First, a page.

It also received an F CinemaScore from audiences. However, given how much depth, psychological nuance, and strong points the film had, it sits comfortably with a 61% rating on Rotten Tomatoes. Since it's release, it has grown a cult following and is now regarded as an underrated gem.
A Stellar Cast
Aside from having William Friedkin directing it, Bug also featured a much younger Ashley Judd and Michael Shannon in leading roles. Both of these performers have been nominated for and won a host of prestigious awards between them. Shannon, in particular, has been nominated for two Academy Awards and has proven to be one of the most highly-rated actors of our generation. Both of them were superb in the film and melt into their roles. A drug-addicted waitress and her ex-husband who forms the basis of her greatest fears that plague her, as her meth-fueled paranoia distorts reality in a horrifying way.
While Judd is exceptional in the way she brings her character's terrified and unhinged psyche to life, Shannon is just as riveting as the object of her nightmarish journey. By coaxing out such amazingly layered performances from the pair and tying everything together with some brutal cinematography, Friedkin acts as the maestro that conducts these different pieces into a brilliantly composed cinematic symphony.
A Masterful Plot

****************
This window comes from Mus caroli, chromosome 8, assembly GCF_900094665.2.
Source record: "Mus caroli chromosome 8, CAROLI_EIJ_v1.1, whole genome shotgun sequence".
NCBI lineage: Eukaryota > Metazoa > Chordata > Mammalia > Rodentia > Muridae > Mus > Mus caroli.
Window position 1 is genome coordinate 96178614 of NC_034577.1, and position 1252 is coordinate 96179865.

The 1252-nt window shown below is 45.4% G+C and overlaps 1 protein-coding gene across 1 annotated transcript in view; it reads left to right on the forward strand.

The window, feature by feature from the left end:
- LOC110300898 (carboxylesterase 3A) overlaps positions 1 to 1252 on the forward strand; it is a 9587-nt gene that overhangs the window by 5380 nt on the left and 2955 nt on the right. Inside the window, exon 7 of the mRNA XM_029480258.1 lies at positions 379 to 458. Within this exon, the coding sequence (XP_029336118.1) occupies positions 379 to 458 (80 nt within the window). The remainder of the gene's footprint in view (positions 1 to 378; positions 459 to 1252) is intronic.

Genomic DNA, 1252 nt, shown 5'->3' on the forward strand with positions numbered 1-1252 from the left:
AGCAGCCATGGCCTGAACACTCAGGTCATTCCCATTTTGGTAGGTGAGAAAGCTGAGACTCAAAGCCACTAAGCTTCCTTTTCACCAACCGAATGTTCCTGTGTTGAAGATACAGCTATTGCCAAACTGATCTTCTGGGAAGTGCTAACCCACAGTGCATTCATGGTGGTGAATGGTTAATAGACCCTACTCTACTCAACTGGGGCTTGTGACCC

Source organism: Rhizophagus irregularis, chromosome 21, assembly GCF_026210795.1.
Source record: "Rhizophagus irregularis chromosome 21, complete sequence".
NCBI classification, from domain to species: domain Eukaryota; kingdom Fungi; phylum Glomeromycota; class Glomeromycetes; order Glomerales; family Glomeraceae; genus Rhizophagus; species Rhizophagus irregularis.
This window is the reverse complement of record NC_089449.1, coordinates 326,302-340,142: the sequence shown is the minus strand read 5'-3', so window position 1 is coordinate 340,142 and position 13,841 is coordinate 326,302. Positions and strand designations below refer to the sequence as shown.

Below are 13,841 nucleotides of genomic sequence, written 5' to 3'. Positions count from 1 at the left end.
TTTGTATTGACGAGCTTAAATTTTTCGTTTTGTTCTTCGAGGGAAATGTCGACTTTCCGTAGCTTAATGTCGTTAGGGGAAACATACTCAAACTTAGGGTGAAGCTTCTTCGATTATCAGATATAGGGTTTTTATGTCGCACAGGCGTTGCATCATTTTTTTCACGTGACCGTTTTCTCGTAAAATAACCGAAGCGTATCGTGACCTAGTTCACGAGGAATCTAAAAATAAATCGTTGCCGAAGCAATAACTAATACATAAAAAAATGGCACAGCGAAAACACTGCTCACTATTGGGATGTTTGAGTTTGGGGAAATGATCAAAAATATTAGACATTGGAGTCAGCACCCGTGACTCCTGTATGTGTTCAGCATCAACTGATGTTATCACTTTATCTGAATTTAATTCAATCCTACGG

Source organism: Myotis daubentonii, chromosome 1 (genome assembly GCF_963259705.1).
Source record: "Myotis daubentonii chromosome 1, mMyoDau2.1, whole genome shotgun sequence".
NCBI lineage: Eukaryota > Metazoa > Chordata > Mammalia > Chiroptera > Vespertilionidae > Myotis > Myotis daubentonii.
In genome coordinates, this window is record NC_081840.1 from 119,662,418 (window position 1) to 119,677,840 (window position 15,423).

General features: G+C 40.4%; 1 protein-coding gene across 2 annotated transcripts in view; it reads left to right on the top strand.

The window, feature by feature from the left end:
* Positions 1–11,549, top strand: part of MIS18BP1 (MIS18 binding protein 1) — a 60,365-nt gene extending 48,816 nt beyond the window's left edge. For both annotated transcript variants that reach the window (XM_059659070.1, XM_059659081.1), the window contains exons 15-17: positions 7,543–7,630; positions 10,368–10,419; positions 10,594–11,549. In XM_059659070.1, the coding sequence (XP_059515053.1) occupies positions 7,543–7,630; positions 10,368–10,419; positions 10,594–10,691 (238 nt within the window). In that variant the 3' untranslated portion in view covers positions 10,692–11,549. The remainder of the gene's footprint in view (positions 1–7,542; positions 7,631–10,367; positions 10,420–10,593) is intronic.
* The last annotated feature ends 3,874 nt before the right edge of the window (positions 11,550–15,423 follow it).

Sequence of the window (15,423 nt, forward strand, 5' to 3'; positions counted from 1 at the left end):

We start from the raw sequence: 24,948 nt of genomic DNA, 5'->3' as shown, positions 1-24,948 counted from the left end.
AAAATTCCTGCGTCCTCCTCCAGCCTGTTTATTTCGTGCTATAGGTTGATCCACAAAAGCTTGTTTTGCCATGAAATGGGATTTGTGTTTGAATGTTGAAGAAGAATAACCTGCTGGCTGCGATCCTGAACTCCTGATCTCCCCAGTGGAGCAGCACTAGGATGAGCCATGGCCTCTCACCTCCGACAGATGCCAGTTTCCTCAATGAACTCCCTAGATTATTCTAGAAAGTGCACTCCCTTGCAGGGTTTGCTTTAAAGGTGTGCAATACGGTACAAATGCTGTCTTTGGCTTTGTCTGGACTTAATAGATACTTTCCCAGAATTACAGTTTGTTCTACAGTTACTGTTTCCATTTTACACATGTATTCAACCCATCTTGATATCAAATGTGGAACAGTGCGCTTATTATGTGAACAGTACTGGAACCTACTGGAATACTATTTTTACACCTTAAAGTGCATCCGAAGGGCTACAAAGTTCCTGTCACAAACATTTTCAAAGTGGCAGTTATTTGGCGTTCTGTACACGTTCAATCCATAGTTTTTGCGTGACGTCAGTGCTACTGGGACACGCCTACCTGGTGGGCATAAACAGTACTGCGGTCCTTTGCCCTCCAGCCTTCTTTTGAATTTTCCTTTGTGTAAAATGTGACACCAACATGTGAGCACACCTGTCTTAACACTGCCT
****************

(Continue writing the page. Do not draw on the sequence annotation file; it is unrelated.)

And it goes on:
The film also featured some ingenious and nuanced ways of bringing its core theme to bear. By centering all the drama in a cramped motel room, Bug uses drugs as the fuel that lights its main theme of paranoia on fire. Once the blaze is set, the actors, visuals, and Friedkin's directing, burns its way into the mind of the main character until it consumes it in such a visceral way that even the viewers feel its searing heat.
By using narcotics to skew the main character's perspectives, the film cleverly masks elements of reality with gut-wrenching paranoia that make for an uncomfortable thrill ride. It uniquely captures what hardcore meth addicts likely suffer through as a consequence of years of frequent usage of the drug. In this way, the film also doubles as a frightening allegory for addiction and the hell that addicts put themselves and others through.
Bug Is a Veritable Masterpiece